What happened

Valeant Pharmaceuticals International (NYSE:VRX) stock is up by double-digits today on heavy volume as the result of a better-than-expected third-quarter earnings release. Although the company reported a $260 million dip in year-over-year revenue due to weakness in both its U.S. diversified products and branded drug segments, investors appear to be pleased that the drugmaker is aggressively addressing its debt problem.

Specifically, Valeant reported that asset divestures, in part, helped to greatly accelerate the company's stated timeline of paying off at least $5 billion in debt by Feb. 2018 during the three-month period. As of 11:34 a.m. EST, Valeant's shares are up by 14.34% on this news. 

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Image source: Getty Images.

So what

The big question mark regarding Valeant's future has long been the ability of the company to pay down its tremendous debt load without having to divest any core assets. If Valeant was forced into selling its eye-care unit Bausch & Lomb, or its Salix business, for instance, the company's growth prospects would look radically different than they do today.

So far, though, CEO Joseph Papa has more than exceeded expectations on the lingering debt issue by only selling minor pieces of the company -- such as its Dendreon prostate cancer business and skin-care subsidiary Obagi Medical Products.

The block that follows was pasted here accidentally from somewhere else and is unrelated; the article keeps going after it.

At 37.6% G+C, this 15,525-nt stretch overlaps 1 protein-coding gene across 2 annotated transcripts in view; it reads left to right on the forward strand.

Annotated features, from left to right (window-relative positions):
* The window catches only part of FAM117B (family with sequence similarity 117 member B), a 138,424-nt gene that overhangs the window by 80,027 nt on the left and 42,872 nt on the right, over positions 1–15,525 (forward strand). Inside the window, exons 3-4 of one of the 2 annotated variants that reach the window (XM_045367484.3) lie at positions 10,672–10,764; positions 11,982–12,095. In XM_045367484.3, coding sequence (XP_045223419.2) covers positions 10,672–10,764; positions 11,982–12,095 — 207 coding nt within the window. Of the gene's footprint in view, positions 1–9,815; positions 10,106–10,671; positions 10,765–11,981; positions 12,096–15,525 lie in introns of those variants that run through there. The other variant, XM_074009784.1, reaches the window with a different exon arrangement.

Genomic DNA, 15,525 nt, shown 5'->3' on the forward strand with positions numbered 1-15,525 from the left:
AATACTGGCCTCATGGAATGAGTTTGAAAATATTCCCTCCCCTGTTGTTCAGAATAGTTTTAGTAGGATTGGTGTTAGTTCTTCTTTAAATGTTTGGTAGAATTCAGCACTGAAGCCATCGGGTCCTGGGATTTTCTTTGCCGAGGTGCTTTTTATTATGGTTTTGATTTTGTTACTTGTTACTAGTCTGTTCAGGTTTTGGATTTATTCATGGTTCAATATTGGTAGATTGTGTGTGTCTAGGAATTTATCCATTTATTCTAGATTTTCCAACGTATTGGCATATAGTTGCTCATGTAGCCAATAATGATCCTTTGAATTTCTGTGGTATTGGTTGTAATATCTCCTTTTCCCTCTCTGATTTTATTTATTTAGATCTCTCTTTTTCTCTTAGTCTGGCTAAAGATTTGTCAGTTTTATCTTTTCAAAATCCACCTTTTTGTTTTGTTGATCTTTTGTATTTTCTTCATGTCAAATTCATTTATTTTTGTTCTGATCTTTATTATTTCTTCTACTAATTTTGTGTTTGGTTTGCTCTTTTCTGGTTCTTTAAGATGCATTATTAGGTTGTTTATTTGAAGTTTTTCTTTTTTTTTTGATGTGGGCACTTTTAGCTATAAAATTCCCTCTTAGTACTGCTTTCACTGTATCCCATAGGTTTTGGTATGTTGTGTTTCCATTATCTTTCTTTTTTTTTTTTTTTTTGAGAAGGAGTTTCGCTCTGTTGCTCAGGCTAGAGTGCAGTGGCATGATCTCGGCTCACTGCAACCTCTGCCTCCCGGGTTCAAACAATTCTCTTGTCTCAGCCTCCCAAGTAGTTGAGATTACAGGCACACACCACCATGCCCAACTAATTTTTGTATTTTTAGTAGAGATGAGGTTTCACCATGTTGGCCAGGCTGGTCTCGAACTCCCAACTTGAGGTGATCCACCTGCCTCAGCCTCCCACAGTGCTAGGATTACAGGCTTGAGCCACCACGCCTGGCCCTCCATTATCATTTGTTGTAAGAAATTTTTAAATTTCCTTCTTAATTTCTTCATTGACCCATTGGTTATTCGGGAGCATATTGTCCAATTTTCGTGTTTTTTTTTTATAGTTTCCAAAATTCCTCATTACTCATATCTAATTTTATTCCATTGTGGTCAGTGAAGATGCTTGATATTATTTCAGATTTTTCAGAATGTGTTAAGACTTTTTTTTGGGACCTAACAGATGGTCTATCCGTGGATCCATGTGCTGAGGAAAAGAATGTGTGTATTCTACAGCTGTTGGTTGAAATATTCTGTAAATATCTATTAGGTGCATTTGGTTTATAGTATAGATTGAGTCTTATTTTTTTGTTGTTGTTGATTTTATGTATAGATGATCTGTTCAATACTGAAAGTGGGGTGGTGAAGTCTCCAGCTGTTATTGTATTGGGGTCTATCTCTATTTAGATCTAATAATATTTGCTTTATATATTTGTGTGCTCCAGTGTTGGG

Now what

Whether or not Valeant can keep chipping away at its mountain of debt solely through the sale of non-essential segments remains to be seen, though. The fact of the matter is that growth within Valeant's all-important Bausch & Lomb segment is still extremely weak (1% in Q3 compared to a year ago) -- meaning the company simply may not be able to extinguish a significant portion of its debt through organic growth. Valeant's total revenues for the third quarter, after all, fell by a hefty 10% relative to last year.

To be fair, some of this weakness was the result of divestitures, but there's no telling when -- or if -- this downward trend will reverse course. So, while Papa's leadership has indeed produced some impressive results, Valeant still can't be considered a fundamentally sound stock at this point. 

George Budwell has no position in any of the stocks mentioned. The Motley Fool owns shares of and recommends Valeant Pharmaceuticals. The Motley Fool has a disclosure policy.